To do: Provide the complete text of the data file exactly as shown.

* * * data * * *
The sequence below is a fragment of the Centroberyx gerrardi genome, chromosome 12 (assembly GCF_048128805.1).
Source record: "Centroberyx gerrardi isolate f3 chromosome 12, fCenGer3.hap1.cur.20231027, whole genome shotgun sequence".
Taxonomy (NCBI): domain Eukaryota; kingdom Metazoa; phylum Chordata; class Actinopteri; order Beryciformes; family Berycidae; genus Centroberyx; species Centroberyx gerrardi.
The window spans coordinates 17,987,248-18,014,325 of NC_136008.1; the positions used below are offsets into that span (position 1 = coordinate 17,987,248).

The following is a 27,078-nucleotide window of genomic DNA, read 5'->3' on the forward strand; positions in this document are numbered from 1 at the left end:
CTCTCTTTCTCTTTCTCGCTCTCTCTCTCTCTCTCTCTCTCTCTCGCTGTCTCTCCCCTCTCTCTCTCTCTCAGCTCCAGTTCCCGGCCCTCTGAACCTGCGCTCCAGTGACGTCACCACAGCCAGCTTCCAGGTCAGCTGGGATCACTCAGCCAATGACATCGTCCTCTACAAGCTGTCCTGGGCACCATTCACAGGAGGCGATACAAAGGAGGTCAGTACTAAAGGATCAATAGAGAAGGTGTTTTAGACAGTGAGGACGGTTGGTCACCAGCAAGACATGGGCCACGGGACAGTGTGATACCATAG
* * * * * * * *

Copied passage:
The sequence below is a fragment of the Centroberyx gerrardi genome, chromosome 12 (assembly GCF_048128805.1).
Source record: "Centroberyx gerrardi isolate f3 chromosome 12, fCenGer3.hap1.cur.20231027, whole genome shotgun sequence".
Taxonomy (NCBI): domain Eukaryota; kingdom Metazoa; phylum Chordata; class Actinopteri; order Beryciformes; family Berycidae; genus Centroberyx; species Centroberyx gerrardi.
The window spans coordinates 17,987,248-18,014,325 of NC_136008.1; the positions used below are offsets into that span (position 1 = coordinate 17,987,248).

The following is a 27,078-nucleotide window of genomic DNA, read 5'->3' on the forward strand; positions in this document are numbered from 1 at the left end:
CTCTCTTTCTCTTTCTCGCTCTCTCTCTCTCTCTCTCTCTCTCTCGCTGTCTCTCCCCTCTCTCTCTCTCTCAGCTCCAGTTCCCGGCCCTCTGAACCTGCGCTCCAGTGACGTCACCACAGCCAGCTTCCAGGTCAGCTGGGATCACTCAGCCAATGACATCGTCCTCTACAAGCTGTCCTGGGCACCATTCACAGGAGGCGATACAAAGGAGGTCAGTACTAAAGGATCAATAGAGAAGGTGTTTTAGACAGTGAGGACGGTTGGTCACCAGCAAGACATGGGCCACGGGACAGTGTGATACCATAG